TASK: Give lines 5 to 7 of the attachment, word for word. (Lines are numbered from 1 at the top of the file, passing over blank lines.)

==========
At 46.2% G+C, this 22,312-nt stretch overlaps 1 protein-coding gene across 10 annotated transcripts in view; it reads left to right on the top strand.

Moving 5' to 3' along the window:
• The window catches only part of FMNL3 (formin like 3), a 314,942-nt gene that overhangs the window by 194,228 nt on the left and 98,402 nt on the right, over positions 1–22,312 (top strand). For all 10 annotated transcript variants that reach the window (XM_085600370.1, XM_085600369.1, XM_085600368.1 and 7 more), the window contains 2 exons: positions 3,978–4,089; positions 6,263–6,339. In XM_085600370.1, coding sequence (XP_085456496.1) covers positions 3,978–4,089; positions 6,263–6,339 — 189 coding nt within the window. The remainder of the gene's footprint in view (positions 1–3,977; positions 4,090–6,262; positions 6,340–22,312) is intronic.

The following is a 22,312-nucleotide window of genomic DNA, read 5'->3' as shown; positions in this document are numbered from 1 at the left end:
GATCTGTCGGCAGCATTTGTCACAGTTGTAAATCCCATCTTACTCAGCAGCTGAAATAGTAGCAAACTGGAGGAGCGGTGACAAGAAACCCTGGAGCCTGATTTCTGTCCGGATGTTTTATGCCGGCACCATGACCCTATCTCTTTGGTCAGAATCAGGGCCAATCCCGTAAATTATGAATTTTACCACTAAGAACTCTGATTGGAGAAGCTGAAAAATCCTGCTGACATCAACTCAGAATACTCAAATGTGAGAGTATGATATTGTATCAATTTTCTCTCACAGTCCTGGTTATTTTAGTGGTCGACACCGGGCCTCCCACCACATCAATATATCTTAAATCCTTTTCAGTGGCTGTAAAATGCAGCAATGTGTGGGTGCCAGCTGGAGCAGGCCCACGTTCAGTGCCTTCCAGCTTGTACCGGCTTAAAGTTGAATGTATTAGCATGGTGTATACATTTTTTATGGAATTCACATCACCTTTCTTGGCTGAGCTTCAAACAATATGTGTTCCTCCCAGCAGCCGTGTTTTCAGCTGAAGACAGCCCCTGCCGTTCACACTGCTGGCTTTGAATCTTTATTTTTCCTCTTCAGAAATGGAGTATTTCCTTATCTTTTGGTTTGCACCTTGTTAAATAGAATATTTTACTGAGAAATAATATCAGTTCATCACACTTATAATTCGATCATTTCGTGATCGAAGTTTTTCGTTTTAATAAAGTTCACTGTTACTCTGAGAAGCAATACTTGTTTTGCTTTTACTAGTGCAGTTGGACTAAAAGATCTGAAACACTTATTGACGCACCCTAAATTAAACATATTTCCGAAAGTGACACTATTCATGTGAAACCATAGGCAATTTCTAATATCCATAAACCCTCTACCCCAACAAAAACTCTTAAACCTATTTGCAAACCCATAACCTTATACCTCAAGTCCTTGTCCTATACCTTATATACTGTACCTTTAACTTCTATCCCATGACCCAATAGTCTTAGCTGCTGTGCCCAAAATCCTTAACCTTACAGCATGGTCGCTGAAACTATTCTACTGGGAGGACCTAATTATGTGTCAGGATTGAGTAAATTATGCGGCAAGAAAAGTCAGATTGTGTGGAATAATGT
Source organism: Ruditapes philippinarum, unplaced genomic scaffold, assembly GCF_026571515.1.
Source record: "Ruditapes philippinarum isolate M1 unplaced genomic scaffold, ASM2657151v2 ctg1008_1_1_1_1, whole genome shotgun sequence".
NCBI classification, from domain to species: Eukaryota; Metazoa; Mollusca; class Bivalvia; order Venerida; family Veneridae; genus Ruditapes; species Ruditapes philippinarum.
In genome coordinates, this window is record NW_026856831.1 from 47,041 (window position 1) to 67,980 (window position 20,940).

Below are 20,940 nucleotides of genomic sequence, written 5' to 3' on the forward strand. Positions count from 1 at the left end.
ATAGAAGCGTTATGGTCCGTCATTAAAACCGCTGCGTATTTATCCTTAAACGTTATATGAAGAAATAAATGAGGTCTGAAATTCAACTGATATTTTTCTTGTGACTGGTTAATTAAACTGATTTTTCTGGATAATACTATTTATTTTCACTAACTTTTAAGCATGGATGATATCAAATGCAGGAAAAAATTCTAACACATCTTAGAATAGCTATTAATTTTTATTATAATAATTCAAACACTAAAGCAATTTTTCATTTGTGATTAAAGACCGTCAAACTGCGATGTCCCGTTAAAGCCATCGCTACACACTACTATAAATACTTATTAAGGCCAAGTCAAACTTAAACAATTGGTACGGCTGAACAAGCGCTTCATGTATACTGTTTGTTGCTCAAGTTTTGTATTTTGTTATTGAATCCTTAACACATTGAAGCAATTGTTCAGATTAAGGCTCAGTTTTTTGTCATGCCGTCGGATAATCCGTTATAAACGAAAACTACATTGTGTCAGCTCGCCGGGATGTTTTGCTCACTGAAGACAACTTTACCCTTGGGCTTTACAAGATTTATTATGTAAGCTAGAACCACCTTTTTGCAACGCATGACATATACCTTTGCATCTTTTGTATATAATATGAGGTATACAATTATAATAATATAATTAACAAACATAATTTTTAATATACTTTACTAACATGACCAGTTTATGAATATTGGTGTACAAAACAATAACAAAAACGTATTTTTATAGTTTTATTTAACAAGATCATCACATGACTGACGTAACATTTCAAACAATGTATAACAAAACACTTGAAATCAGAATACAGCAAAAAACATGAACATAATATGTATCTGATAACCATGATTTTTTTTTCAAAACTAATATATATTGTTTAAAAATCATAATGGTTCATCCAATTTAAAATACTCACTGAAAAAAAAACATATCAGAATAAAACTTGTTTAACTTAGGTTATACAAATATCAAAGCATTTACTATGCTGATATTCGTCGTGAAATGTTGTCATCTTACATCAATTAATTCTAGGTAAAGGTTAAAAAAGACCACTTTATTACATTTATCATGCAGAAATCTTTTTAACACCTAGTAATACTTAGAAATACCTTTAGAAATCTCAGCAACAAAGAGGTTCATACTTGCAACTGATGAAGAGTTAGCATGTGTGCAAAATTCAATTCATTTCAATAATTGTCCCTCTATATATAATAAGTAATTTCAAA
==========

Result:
GATCTGTCGGCAGCATTTGTCACAGTTGTAAATCCCATCTTACTCAGCAGCTGAAATAGTAGCAAACTGGAGGAGCGGTGACAAGAAACCCTGGAGCCTGATTTCTGTCCGGATGTTTTATGCCGGCACCATGACCCTATCTCTTTGGTCAGAATCAGGGCCAATCCCGTAAATTATGAATTTTACCACTAAGAACTCTGATTGGAGAAGCTGAAAAATCCTGCTGACATCAACTCAGAATACTCAAATGTGAGAGTATGATATTGTATCAATTTTCTCTCACAGTCCTGGTTATTTTAGTGGTCGACACCGGGCCTCCCACCACATCAATATATCTTAAATCCTTTTCAGTGGCTGTAAAATGCAGCAATGTGTGGGTGCCAGCTGGAGCAGGCCCACGTTCAGTGCCTTCCAGCTTGTACCGGCTTAAAGTTGAATGTATTAGCATGGTGTATACATTTTTTATGGAATTCACATCACCTTTCTTGGCTGAGCTTCAAACAATATGTGTTCCTCCCAGCAGCCGTGTTTTCAGCTGAAGACAGCCCCTGCCGTTCACACTGCTGGCTTTGAATCTTTATTTTTCCTCTTCAGAAATGGAGTATTTCCTTATCTTTTGGTTTGCACCTTGTTAAATAGAATATTTTACTGAGAAATAATATCAGTTCATCACACTTATAATTCGATCATTTCGTGATCGAAGTTTTTCGTTTTAATAAAGTTCACTGTTACTCTGAGAAGCAATACTTGTTTTGCTTTTACTAGTGCAGTTGGACTAAAAGATCTGAAACACTTATTGACGCACCCTAAATTAAACATATTTCCGAAAGTGACACTATTCATGTGAAACCATAGGCAATTTCTAATATCCATAAACCCTCTACCCCAACAAAAACTCTTAAACCTATTTGCAAACCCATAACCTTATACCTCAAGTCCTTGTCCTATACCTTATATACTGTACCTTTAACTTCTATCCCATGACCCAATAGTCTTAGCTGCTGTGCCCAAAATCCTTAACCTTACAGCATGGTCGCTGAAACTATTCTACTGGGAGGACCTAATTATGTGTCAGGATTGAGTAAATTATGCGGCAAGAAAAGTCAGATTGTGTGGAATAATGT
Source organism: Ruditapes philippinarum, unplaced genomic scaffold, assembly GCF_026571515.1.
Source record: "Ruditapes philippinarum isolate M1 unplaced genomic scaffold, ASM2657151v2 ctg1008_1_1_1_1, whole genome shotgun sequence".